It's been quite a while since the last Bring Your Own Code. It's mostly because I haven't thought of any coding quandaries that fit in the "totally fun and doable over a quick break" difficulty; everything has been either hello world easy or graduate-level comp sci homework hard. If you've got any ideas, please do send them to me.

That said, today's BYOC is a little bit different than the previous ones. It was inspired by a submission from Mårten Rånge, who wrote "rumor has it that a disgruntled employee once left #define true false in a random header file in the codebase. Given our codebase, that would be a lot harder to debug than one might think."

"But it got me thinking," Mårten continued, "what is the worst thing a disgruntled employee could leave behind in the source code? This is what I came up with."

    #include <cstdlib>
    #ifndef _DEBUG
    #  undef NULL
    #  define NULL (TheBomb ())
    #  define CRASH_FREQUENCY 100000
    struct TheBomb
    {
       template<typename TValue>
       operator TValue* () const throw ()
       {
          return 
             (rand() % CRASH_FREQUENCY)
             ?  0
             :  (TValue*)((0xFF000000 & (int)this) | (rand () & 0x00FFFFF8))
             ; 
       }
    };
    
    template<typename TValue>
    bool operator== (TheBomb theBomb, TValue* value)
    {
       // Just for fun NULL == will still work properly
       return !value;
    }
    
    template<typename TValue>
    bool operator== (TValue* value, TheBomb theBomb)
    {
          return 
             (rand() % CRASH_FREQUENCY)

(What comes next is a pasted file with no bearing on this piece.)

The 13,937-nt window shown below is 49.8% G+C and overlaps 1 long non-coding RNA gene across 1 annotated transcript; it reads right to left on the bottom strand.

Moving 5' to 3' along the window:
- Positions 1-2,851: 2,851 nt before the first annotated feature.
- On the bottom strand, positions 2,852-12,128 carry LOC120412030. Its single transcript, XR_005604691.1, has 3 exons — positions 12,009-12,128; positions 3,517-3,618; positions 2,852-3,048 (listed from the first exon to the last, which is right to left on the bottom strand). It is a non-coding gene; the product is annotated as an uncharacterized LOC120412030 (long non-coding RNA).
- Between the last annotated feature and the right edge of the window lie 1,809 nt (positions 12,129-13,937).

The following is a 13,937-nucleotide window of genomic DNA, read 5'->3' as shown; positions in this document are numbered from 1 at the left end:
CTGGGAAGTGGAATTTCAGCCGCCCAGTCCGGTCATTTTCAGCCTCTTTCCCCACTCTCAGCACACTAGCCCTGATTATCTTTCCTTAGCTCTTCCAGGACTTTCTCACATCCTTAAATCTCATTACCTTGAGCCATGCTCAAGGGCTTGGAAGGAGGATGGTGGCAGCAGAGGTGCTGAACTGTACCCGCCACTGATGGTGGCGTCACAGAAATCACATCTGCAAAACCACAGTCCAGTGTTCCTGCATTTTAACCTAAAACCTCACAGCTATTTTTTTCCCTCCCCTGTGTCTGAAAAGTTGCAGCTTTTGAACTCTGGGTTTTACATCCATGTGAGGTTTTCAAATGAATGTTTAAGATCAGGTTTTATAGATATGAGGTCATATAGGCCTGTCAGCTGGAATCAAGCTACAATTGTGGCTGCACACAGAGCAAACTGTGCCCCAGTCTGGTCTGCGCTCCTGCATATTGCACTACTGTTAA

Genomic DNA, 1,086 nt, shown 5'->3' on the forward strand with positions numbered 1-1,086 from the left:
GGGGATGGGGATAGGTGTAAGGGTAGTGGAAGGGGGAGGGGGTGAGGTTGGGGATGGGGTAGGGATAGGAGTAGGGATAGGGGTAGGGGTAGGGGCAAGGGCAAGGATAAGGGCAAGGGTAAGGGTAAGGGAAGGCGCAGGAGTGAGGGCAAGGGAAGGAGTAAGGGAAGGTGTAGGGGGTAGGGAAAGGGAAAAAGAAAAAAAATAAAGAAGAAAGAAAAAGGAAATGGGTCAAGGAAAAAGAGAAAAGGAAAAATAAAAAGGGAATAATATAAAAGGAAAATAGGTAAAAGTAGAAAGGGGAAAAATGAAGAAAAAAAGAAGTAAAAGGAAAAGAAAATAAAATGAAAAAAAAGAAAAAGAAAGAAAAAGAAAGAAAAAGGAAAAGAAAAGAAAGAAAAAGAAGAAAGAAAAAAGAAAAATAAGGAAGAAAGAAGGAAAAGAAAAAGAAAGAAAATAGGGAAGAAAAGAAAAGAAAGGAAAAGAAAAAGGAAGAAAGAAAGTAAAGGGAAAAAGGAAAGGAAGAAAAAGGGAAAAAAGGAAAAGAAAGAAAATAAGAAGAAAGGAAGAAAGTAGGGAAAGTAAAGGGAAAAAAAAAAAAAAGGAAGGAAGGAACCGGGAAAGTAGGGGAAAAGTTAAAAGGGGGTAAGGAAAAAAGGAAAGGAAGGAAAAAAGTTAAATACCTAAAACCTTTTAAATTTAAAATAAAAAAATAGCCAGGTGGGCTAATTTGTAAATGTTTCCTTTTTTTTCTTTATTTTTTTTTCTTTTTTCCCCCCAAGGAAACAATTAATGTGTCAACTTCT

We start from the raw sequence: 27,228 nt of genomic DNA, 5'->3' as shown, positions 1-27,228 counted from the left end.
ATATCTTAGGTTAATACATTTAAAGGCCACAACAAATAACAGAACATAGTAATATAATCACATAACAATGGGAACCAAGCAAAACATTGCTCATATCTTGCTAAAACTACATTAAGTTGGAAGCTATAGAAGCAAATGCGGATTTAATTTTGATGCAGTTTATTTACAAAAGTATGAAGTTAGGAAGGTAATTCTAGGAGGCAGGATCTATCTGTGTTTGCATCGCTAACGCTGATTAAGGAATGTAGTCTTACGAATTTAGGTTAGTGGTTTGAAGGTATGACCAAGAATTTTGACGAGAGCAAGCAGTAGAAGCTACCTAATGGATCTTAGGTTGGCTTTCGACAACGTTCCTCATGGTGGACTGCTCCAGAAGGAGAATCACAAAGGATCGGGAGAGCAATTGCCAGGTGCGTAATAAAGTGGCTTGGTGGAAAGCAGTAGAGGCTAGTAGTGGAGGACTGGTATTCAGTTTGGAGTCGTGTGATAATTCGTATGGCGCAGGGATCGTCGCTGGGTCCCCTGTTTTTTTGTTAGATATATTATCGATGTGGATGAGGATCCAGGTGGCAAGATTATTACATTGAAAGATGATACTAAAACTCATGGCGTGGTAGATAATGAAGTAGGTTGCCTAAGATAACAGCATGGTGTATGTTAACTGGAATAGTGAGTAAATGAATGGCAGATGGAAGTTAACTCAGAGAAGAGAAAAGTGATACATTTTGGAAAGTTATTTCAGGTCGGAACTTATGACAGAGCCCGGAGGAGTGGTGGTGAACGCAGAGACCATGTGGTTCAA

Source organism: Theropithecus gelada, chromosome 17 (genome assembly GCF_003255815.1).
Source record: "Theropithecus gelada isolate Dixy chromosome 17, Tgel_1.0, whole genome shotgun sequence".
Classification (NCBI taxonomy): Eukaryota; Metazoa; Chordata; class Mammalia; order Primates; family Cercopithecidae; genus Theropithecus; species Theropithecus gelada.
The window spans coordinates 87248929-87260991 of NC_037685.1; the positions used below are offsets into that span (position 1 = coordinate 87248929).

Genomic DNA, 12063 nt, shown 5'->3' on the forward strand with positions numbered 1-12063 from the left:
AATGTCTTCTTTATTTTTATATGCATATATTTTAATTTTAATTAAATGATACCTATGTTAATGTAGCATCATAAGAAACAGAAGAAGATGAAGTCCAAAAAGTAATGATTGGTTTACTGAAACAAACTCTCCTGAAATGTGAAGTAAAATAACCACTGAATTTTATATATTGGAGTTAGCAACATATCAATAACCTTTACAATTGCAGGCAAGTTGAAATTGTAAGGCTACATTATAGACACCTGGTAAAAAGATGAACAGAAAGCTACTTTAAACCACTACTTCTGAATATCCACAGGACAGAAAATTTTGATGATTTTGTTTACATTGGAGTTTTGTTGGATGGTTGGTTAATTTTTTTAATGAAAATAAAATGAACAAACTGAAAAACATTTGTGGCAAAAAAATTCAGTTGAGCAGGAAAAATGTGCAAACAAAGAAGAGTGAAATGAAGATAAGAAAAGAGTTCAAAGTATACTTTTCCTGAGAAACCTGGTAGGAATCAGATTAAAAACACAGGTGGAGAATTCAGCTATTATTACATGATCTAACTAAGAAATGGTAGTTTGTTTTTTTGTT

?  !value
             :  !!value
             ; 
    }
    
    template<typename TValue>
    bool operator!= (TheBomb theBomb, TValue* value)
    {
       // Just for fun NULL != will still work properly
       return !!value;
    }
    
    template<typename TValue>
    bool operator!= (TValue* value, TheBomb theBomb)
    {
          return 
             (rand() % CRASH_FREQUENCY)
             ?  !!value
             :  !value
             ; 
    }
    #endif

It's pretty clever; basically, the NULL macro randomly does the inverse.

Bring Your Own Code

Your exercise for the day: design a disgruntled bomb. Remember that obfuscation is not the goal; it's more about subtly changing the behavior of something or doing something that's difficult to detect and produces unexpected results. Perhaps it just involves adding one line to an existing codebase, or introducing an entirely re-written library. Be creative. It could be any language on any platform, but just make sure to explain what your "solution" does if it's not completely obvious.

And for the C# folks, don't forget that you can override the true and false operators!